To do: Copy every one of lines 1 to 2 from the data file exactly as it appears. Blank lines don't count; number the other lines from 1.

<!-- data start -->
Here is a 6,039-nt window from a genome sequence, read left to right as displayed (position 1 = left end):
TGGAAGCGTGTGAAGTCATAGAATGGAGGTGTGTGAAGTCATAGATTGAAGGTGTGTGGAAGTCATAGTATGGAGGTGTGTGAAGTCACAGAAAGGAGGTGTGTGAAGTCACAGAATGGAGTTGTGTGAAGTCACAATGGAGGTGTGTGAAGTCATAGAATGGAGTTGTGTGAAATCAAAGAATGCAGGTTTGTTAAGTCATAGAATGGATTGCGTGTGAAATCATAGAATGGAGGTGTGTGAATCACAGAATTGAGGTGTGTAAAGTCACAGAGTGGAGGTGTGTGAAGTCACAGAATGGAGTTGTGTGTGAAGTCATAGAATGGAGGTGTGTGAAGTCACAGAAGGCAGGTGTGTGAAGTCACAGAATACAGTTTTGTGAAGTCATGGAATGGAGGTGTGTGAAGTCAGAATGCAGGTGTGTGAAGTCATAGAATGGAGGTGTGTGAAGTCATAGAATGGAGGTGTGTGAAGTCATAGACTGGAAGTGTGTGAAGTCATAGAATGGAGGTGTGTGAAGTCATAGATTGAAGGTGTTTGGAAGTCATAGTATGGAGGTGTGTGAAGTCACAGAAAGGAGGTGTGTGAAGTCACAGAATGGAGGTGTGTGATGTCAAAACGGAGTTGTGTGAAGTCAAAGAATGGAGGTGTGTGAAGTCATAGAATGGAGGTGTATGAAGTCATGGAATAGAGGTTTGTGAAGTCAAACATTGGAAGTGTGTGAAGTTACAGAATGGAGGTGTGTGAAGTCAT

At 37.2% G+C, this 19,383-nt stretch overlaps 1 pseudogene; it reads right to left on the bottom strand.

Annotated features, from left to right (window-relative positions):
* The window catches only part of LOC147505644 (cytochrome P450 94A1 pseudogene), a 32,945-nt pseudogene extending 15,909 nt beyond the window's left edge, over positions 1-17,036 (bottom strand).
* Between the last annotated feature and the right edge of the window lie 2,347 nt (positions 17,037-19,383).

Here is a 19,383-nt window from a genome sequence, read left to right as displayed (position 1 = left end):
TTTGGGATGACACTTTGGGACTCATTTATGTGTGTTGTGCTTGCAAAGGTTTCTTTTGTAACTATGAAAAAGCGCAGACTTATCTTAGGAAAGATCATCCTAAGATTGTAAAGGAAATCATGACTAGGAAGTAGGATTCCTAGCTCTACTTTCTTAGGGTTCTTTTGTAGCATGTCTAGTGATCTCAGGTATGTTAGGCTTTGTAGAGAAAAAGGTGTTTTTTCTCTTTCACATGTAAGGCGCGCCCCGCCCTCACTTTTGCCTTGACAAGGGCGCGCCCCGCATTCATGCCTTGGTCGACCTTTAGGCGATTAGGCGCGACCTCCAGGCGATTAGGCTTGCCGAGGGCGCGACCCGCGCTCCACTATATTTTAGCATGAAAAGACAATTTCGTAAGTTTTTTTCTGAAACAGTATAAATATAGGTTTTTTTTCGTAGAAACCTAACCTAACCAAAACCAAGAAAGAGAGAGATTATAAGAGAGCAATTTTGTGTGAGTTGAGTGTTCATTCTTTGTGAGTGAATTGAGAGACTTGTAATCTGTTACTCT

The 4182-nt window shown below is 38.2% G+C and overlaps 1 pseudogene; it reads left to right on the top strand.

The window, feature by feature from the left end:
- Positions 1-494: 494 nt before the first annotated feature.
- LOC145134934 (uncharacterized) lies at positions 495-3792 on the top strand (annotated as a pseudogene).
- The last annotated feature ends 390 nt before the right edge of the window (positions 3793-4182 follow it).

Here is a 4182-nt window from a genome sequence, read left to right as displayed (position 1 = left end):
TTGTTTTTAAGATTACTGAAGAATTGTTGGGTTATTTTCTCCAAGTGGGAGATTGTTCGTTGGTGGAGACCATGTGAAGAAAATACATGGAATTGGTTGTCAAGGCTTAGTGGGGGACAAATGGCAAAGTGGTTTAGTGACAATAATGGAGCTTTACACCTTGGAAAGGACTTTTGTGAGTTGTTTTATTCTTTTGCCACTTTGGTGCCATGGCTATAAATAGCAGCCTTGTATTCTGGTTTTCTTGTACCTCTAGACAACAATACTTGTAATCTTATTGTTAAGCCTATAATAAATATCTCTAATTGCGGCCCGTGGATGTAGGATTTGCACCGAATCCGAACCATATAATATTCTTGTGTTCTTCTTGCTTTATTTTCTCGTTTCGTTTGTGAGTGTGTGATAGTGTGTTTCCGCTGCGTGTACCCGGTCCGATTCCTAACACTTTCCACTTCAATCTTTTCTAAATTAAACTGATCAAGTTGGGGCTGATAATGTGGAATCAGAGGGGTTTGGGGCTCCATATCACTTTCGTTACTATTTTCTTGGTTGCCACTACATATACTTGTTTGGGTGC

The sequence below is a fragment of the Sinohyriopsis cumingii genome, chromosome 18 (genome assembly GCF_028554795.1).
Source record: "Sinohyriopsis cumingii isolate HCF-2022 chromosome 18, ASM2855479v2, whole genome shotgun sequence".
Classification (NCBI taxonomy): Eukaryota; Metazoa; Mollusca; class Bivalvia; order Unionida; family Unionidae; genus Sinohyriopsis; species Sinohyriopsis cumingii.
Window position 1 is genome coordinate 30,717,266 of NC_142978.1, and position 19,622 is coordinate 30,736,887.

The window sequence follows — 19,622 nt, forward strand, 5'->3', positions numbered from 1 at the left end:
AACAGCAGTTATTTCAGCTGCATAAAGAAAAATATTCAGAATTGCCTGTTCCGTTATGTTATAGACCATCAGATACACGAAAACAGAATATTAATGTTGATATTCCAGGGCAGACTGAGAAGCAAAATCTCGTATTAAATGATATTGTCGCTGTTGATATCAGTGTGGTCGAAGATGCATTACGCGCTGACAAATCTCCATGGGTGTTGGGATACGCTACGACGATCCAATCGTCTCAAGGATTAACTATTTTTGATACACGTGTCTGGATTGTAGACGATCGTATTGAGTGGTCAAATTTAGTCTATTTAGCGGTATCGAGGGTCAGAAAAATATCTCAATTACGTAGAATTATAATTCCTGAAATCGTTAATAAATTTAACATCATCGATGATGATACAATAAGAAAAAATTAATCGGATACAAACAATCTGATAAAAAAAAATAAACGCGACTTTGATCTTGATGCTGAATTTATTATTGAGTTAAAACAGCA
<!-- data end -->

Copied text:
Here is a 6,039-nt window from a genome sequence, read left to right as displayed (position 1 = left end):
TGGAAGCGTGTGAAGTCATAGAATGGAGGTGTGTGAAGTCATAGATTGAAGGTGTGTGGAAGTCATAGTATGGAGGTGTGTGAAGTCACAGAAAGGAGGTGTGTGAAGTCACAGAATGGAGTTGTGTGAAGTCACAATGGAGGTGTGTGAAGTCATAGAATGGAGTTGTGTGAAATCAAAGAATGCAGGTTTGTTAAGTCATAGAATGGATTGCGTGTGAAATCATAGAATGGAGGTGTGTGAATCACAGAATTGAGGTGTGTAAAGTCACAGAGTGGAGGTGTGTGAAGTCACAGAATGGAGTTGTGTGTGAAGTCATAGAATGGAGGTGTGTGAAGTCACAGAAGGCAGGTGTGTGAAGTCACAGAATACAGTTTTGTGAAGTCATGGAATGGAGGTGTGTGAAGTCAGAATGCAGGTGTGTGAAGTCATAGAATGGAGGTGTGTGAAGTCATAGAATGGAGGTGTGTGAAGTCATAGACTGGAAGTGTGTGAAGTCATAGAATGGAGGTGTGTGAAGTCATAGATTGAAGGTGTTTGGAAGTCATAGTATGGAGGTGTGTGAAGTCACAGAAAGGAGGTGTGTGAAGTCACAGAATGGAGGTGTGTGATGTCAAAACGGAGTTGTGTGAAGTCAAAGAATGGAGGTGTGTGAAGTCATAGAATGGAGGTGTATGAAGTCATGGAATAGAGGTTTGTGAAGTCAAACATTGGAAGTGTGTGAAGTTACAGAATGGAGGTGTGTGAAGTCAT